The Kimberley - Down the Kalumburu Road to the Gibb and El Questro

Monday, Aug 02, 2010 at 00:00


Monday 2nd August, 2010
El Questro Station (El Q)
The Kimberley WA

The staccato drumming of heavy rain was heard against the roof of the camper on several occasions during the night. I was also forced to get up and secure the awning with a few more ropes as well. It was a very grey morning so we didn’t waste time in packing and heading off. With the toilet blocks a good distance away, we all decided to use the amenities on our departure prompting a rather funny vehicular line-up outside the loos. It appears we were not the only people with that idea! Dare I say a "drive thru dunny"...I'm sure you get the picture!

They’re rough old tracks the Mitchell and Kalumburu roads! The corrugations were fearsome with it taking it’s toll on Johns electricals again. We stopped briefly near the Mitchell turn off to watch a couple of Brolgas grazing before heading south towards Drysdale River. The Kalumburu road was extremely rough and corrugated and I found myself in difficult situations on a couple of occasions. On the first occasions the trailer “fell” off an embankment after vibrating itself to the left on a heavily corrugated corner. Thankfully I had been travelling at low speed and managed to apply some speed while heading for the middle of the road and managed to pull the trailer back onto the road surface before it overtook me. The corrugations are merciless. The second was when a soft verge gave way leaving me no choice but to hold a straight line to the left of the road. Anxious Moments but all ended well.

We sighted a few scrawny dingoes along the roadside before Drysdale and entered the station for Scottie to fuel up. I got myself a replacement Drysdale station tee shirt and a snack while John wrestled with a minor technical issue with their fridge (it had stopped working). John emptied and disassembled their Engel and blew it out with the compressor before reinstalling and restocking. I think we all got to share in some of the goodies that popped out. Hopefully that will have sorted out the issue.

We were off again to complete the rough corrugated 65 km down to the Gibb in what was left of the morning. Along the track we encountered a caravan disconnected and left parked by the side of the road. Around the van were 6 bikes and a canoe. We pulled over and had a chat with a lady and kids left by the van to ensure they were all right. It seems as if they had started the days travels with two canoes and one had seen fit to fly off the roof of the vehicle and clear the caravan unnoticed. Hubby had disconnected and returned to locate it. As it happened we had seen someone attaching a canoe to the top of a Landrover some 20 kilometres back. We thought he had being resecuring it. It appears now that he had in fact recovered it. Unfortunately, that vehicle appeared to be heading north where as the van and its occupants south. I hope they recovered it.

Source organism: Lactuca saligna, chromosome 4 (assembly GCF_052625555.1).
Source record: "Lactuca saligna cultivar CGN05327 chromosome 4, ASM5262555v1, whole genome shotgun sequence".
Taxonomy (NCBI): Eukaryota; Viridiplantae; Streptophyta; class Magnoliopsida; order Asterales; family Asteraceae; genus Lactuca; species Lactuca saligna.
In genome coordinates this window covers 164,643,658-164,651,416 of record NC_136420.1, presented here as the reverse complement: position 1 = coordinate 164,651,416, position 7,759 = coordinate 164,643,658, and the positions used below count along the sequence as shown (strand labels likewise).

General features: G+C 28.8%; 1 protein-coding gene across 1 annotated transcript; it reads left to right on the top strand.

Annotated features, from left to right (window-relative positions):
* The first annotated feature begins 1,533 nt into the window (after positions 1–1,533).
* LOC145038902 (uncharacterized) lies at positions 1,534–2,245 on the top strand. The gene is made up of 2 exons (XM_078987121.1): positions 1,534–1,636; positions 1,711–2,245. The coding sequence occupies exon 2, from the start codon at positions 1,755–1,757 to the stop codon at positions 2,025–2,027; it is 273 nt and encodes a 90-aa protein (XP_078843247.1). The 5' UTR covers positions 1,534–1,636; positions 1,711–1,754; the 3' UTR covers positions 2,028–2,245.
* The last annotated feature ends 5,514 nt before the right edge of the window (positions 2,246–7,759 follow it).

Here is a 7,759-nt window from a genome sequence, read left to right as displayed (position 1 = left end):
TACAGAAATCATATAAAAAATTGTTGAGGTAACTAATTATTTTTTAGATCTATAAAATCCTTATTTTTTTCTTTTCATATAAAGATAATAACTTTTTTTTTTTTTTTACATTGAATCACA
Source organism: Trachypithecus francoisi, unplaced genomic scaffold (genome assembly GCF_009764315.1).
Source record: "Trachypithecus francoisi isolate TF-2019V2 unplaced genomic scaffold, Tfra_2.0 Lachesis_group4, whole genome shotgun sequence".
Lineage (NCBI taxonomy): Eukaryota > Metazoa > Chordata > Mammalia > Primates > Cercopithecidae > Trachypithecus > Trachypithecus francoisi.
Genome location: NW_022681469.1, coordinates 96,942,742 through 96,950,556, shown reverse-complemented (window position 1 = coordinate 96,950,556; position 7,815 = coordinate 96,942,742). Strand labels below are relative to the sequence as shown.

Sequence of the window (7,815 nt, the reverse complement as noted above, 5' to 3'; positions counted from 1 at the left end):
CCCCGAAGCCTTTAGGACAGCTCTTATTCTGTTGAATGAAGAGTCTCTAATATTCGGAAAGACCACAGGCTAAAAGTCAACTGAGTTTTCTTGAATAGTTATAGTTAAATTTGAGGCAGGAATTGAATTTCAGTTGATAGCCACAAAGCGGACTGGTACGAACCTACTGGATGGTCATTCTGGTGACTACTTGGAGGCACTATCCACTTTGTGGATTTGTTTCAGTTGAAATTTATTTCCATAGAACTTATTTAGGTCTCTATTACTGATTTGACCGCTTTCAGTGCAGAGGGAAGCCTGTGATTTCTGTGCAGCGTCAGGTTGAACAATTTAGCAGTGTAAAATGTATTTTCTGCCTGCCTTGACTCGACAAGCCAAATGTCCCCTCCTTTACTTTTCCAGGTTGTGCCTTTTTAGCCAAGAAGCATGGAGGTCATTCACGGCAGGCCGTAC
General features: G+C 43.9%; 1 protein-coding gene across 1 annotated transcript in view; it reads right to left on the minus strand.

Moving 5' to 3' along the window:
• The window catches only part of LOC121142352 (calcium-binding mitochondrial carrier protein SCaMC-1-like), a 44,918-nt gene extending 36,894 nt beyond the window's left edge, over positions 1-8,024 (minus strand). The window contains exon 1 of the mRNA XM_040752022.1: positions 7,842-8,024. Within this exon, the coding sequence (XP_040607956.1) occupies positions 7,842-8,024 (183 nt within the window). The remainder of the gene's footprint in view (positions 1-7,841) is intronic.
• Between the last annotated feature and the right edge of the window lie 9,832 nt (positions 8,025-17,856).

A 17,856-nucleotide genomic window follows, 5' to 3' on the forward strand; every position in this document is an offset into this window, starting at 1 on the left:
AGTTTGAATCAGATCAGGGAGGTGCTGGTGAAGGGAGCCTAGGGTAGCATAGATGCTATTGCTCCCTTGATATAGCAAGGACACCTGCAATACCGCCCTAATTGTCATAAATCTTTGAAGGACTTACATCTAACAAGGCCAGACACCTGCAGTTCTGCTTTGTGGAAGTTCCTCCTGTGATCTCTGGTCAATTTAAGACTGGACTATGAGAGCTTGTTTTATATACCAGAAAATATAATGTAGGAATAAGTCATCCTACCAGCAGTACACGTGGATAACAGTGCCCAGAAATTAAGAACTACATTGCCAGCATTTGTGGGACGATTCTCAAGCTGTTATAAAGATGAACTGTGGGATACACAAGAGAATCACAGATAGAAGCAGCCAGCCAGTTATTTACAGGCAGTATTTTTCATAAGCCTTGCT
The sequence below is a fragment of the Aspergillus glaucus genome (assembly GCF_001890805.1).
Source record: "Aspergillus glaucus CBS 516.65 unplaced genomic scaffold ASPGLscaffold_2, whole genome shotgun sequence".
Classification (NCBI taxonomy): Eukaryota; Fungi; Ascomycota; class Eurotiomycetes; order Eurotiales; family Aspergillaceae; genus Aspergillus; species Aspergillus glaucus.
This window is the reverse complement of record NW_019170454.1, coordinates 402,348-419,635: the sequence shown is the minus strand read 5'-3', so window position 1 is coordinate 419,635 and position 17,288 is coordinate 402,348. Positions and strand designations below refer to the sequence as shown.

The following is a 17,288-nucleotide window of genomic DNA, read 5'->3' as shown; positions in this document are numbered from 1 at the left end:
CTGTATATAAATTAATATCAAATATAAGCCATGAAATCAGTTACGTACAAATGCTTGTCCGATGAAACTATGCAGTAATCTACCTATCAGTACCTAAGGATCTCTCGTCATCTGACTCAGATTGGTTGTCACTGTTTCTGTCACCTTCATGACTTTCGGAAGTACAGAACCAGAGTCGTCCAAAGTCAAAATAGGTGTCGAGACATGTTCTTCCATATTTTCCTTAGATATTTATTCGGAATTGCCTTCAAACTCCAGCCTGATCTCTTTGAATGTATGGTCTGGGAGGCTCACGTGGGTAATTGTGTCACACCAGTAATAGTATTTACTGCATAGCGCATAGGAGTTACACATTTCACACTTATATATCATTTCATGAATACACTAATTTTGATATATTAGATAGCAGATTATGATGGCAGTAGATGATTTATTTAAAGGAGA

We reached the intersection of the Gibb River Road a fraction before 12 noon and emptied rubbish in the compound built there for the purpose.John found the root of his electrical issue in that has main battery’s earth terminal had cracked and separated. Using my cordless we drilled a couple of holes through what was left of the terminal and reattached it, problem solvered boss! That certainly accounted for why the vehicle battery was not getting any charge!

Entering the Gibb we found a mixture of road conditions but in my considered opinion, I’d have to say it was pretty OK, again relatively speaking and comparing it to what we’d just travelled on. We headed down to Ellinbrae where we headed the 5 km into the rustic station and partook of a toastie and a scone with jam and cream for lunch. On the way out we encountered some new travellers by the roadside. They were panicking because they’d punctured a tyre on their camper trailer. Another tourist in a Wicked Camper was bemoaning the state of the road and that he could take it no longer. Bloody hell!....didn’t you read the brochures and totally ignore the warnings about the Gibb. Suck it up sweetheart and have a couple of cans of harden the hell up! Assistance rendered we were off before the latte sippers moaning got the better of us.

After Ellinbrae it was the familiar jump-ups and downs of the Gibb until we reached the broad and majestic vista of the James Cockburn Range, the rivers twisting their way to the nearby ocean through the time worn valley. Of course there was the obligatory photo stop amongst the spindly yellow Kapok trees and then on and across the broad Pentecost at Bluey O’Malley’s crossing before turning off into El Questro. Here we parted ways with our travel companions as they wanted to head on to reserve near Derby.

The road into ELQ has improved muchly since my last visit four years back. The track still maintains its character though as you forward the river near the station township. We booked in at the store and selected our spot in the black cockatoo campground. Camped nearby were Murray and Toby, the two young blokes from Victoria who had stopped to help with the wheel near Mitchell. It was a shower and then dinner. The skies were still threatening so I put the fly up. We caught up with the lads around the fire for a while before heading to bed. Hopefully the few spits won’t deteriorate into heavy rain.

''We knew from the experience of well-known travelers that the
trip would doubtless be attended with much hardship.''
Richard Maurice - 1903
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